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"In an interesting study from the 1970s, researchers studied the happiness levels of two different groups of people: lottery winners and accident victims. The surprising result of the study was that, once the initial elation of winning the lottery and shock of the accident wore off, both groups returned to their original levels of happiness. Over the long-term, these drastically different external events—one seemingly positive and the other negative—had no appreciable impact on happiness." -Joshua Becker from his blog Becoming Minimalist

I was shocked for a moment after reading this quote. Really? Not necessarily that winning the lottery didn’t make people happier in the long run, but that accident victims also returned to the same level of happiness they had before the accident?

Then I started thinking about people I know. Some seem to be relatively happy no matter what happens to them. Others can find some reason to be unhappy, or at least to be discontented with the smallest of things in their lives. (Starbucks didn’t make their coffee to their EXACT specifications, for example, and they complain and moan about it for hours, long after the coffee’s gone.)

I’m sure you know people like that. Maybe you are one of those people…

So, are some people just born grumps? Maybe some people are wired to be more happy and others not? There is some research to show that some people seem more affected by negative things in their environment than others. But does that necessarily mean they are doomed to be unhappy from birth?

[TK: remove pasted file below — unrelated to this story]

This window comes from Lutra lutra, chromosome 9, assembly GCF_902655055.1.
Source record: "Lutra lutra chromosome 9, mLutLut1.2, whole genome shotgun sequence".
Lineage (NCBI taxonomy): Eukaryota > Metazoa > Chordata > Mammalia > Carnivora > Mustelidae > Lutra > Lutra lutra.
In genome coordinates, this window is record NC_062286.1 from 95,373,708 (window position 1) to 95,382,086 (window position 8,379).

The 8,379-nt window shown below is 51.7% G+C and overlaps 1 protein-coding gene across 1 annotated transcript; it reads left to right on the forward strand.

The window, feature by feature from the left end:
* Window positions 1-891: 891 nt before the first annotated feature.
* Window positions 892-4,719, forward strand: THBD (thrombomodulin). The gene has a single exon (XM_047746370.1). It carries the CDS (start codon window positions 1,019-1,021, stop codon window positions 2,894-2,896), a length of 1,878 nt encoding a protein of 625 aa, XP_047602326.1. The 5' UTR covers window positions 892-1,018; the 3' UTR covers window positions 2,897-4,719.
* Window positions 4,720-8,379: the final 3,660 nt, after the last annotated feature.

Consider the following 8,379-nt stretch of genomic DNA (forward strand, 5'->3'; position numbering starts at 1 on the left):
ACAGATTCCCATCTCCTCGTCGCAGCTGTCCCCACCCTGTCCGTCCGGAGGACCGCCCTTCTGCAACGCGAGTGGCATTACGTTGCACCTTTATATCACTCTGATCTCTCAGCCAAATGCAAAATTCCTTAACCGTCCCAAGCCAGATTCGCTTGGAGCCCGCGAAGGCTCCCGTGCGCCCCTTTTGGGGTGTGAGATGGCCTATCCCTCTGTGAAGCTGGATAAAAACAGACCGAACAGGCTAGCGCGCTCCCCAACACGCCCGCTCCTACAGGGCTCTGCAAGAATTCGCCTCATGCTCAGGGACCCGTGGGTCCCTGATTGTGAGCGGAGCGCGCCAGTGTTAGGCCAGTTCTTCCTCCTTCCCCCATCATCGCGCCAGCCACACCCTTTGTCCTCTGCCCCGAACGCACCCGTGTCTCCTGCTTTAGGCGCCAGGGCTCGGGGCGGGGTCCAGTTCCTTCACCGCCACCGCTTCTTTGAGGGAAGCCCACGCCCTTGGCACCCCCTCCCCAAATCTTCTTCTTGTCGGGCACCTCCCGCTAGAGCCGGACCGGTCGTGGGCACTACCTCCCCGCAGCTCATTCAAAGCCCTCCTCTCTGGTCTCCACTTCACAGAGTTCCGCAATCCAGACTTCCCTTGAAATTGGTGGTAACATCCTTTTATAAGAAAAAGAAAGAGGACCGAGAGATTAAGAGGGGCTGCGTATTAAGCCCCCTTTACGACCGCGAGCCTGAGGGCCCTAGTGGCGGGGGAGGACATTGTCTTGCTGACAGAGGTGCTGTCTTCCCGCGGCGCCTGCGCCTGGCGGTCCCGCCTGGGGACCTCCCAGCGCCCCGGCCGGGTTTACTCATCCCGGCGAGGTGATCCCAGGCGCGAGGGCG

Or, maybe happiness is more of a habit? Routines help us get on in our busy lives. We do many things on auto pilot so we don’t have to think about them. It makes us more efficient when we can do our chores and routines for hygiene etc. without making constant decisions every day about just how to do them. Could happiness be like that? Like a good habit we practice until it just comes naturally to us every day?

Might happiness be a skill we can acquire? Could it be like going to the same grocery store enough times until you know exactly where those items you need are, and nailing that quick visit in ten minutes? Score!! Wouldn’t that be awesome?

What if happiness is a habit we can learn? Then complaining, looking for the wrong in things and in people could also be a habit, part of our daily routine. Wouldn’t that be a hard habit to kick? If we even decided we wanted to?

Read my next post to get my thoughts on these questions and how to turn things around!

- Autumn Starks, LCSW (about)

Founder and Psychotherapist, Starks Therapy Group

DISCLAIMER: The sole purpose of this post is to keep individuals informed of Starks Therapy Group's events, provide useful information related to mental health issues and provide thoughtful content related to self care and mental health. It is not intended to diagnose or treat any mental illness. This post is not monitored daily and is used for information sharing only. If you wish to communicate directly with someone at Starks Therapy Group, please call 708-689-3055. If you have a medical emergency, please call 911.

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